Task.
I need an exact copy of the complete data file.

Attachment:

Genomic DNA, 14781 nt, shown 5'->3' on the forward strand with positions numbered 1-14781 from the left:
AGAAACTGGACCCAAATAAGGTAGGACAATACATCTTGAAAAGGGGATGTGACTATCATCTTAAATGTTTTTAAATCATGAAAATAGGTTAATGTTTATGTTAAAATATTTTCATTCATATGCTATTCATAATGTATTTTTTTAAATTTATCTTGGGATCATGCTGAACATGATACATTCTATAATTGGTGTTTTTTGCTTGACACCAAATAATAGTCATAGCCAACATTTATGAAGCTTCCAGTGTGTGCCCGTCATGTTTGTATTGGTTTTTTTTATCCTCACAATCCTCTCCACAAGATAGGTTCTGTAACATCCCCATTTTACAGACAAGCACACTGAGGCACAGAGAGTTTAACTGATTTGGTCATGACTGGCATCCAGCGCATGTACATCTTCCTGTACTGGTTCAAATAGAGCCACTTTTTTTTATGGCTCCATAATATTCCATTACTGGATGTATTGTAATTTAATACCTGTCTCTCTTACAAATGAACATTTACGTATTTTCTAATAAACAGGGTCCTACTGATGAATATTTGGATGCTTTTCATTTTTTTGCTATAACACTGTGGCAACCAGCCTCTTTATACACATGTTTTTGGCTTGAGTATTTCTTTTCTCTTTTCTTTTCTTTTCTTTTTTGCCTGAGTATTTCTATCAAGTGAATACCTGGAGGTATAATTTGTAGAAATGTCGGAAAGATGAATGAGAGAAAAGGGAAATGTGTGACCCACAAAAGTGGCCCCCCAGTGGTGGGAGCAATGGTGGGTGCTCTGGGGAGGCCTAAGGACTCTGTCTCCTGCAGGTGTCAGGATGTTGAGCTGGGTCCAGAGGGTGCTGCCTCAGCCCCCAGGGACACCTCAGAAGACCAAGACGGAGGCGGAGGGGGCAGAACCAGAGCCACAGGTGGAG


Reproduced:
Genomic DNA, 14781 nt, shown 5'->3' on the forward strand with positions numbered 1-14781 from the left:
AGAAACTGGACCCAAATAAGGTAGGACAATACATCTTGAAAAGGGGATGTGACTATCATCTTAAATGTTTTTAAATCATGAAAATAGGTTAATGTTTATGTTAAAATATTTTCATTCATATGCTATTCATAATGTATTTTTTTAAATTTATCTTGGGATCATGCTGAACATGATACATTCTATAATTGGTGTTTTTTGCTTGACACCAAATAATAGTCATAGCCAACATTTATGAAGCTTCCAGTGTGTGCCCGTCATGTTTGTATTGGTTTTTTTTATCCTCACAATCCTCTCCACAAGATAGGTTCTGTAACATCCCCATTTTACAGACAAGCACACTGAGGCACAGAGAGTTTAACTGATTTGGTCATGACTGGCATCCAGCGCATGTACATCTTCCTGTACTGGTTCAAATAGAGCCACTTTTTTTTATGGCTCCATAATATTCCATTACTGGATGTATTGTAATTTAATACCTGTCTCTCTTACAAATGAACATTTACGTATTTTCTAATAAACAGGGTCCTACTGATGAATATTTGGATGCTTTTCATTTTTTTGCTATAACACTGTGGCAACCAGCCTCTTTATACACATGTTTTTGGCTTGAGTATTTCTTTTCTCTTTTCTTTTCTTTTCTTTTTTGCCTGAGTATTTCTATCAAGTGAATACCTGGAGGTATAATTTGTAGAAATGTCGGAAAGATGAATGAGAGAAAAGGGAAATGTGTGACCCACAAAAGTGGCCCCCCAGTGGTGGGAGCAATGGTGGGTGCTCTGGGGAGGCCTAAGGACTCTGTCTCCTGCAGGTGTCAGGATGTTGAGCTGGGTCCAGAGGGTGCTGCCTCAGCCCCCAGGGACACCTCAGAAGACCAAGACGGAGGCGGAGGGGGCAGAACCAGAGCCACAGGTGGAG